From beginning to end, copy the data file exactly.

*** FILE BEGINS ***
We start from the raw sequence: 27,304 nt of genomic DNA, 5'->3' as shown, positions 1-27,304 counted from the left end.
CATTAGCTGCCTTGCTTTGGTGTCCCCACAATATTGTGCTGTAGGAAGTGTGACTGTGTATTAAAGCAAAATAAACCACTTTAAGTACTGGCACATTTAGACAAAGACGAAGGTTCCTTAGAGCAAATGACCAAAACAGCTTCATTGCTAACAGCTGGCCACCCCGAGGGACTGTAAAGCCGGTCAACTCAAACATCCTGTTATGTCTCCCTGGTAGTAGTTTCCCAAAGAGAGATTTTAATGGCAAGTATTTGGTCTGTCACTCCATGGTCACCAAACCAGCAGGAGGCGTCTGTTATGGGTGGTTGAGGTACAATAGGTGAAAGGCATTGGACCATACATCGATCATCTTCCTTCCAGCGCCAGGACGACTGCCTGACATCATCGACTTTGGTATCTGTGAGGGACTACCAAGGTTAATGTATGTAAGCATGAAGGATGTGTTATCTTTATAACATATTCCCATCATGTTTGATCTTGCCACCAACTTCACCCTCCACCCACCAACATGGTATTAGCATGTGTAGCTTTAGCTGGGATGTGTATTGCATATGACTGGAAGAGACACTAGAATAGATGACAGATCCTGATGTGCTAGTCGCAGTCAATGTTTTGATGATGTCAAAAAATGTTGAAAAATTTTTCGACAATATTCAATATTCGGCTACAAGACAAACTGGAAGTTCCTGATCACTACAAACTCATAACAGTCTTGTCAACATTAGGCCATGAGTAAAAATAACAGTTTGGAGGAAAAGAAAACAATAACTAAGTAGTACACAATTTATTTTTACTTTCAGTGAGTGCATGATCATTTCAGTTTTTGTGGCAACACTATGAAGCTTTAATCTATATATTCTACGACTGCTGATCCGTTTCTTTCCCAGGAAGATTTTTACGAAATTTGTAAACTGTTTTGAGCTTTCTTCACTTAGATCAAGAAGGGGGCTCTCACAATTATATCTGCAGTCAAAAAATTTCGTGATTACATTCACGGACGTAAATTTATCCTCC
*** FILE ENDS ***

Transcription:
We start from the raw sequence: 27,304 nt of genomic DNA, 5'->3' as shown, positions 1-27,304 counted from the left end.
CATTAGCTGCCTTGCTTTGGTGTCCCCACAATATTGTGCTGTAGGAAGTGTGACTGTGTATTAAAGCAAAATAAACCACTTTAAGTACTGGCACATTTAGACAAAGACGAAGGTTCCTTAGAGCAAATGACCAAAACAGCTTCATTGCTAACAGCTGGCCACCCCGAGGGACTGTAAAGCCGGTCAACTCAAACATCCTGTTATGTCTCCCTGGTAGTAGTTTCCCAAAGAGAGATTTTAATGGCAAGTATTTGGTCTGTCACTCCATGGTCACCAAACCAGCAGGAGGCGTCTGTTATGGGTGGTTGAGGTACAATAGGTGAAAGGCATTGGACCATACATCGATCATCTTCCTTCCAGCGCCAGGACGACTGCCTGACATCATCGACTTTGGTATCTGTGAGGGACTACCAAGGTTAATGTATGTAAGCATGAAGGATGTGTTATCTTTATAACATATTCCCATCATGTTTGATCTTGCCACCAACTTCACCCTCCACCCACCAACATGGTATTAGCATGTGTAGCTTTAGCTGGGATGTGTATTGCATATGACTGGAAGAGACACTAGAATAGATGACAGATCCTGATGTGCTAGTCGCAGTCAATGTTTTGATGATGTCAAAAAATGTTGAAAAATTTTTCGACAATATTCAATATTCGGCTACAAGACAAACTGGAAGTTCCTGATCACTACAAACTCATAACAGTCTTGTCAACATTAGGCCATGAGTAAAAATAACAGTTTGGAGGAAAAGAAAACAATAACTAAGTAGTACACAATTTATTTTTACTTTCAGTGAGTGCATGATCATTTCAGTTTTTGTGGCAACACTATGAAGCTTTAATCTATATATTCTACGACTGCTGATCCGTTTCTTTCCCAGGAAGATTTTTACGAAATTTGTAAACTGTTTTGAGCTTTCTTCACTTAGATCAAGAAGGGGGCTCTCACAATTATATCTGCAGTCAAAAAATTTCGTGATTACATTCACGGACGTAAATTTATCCTCC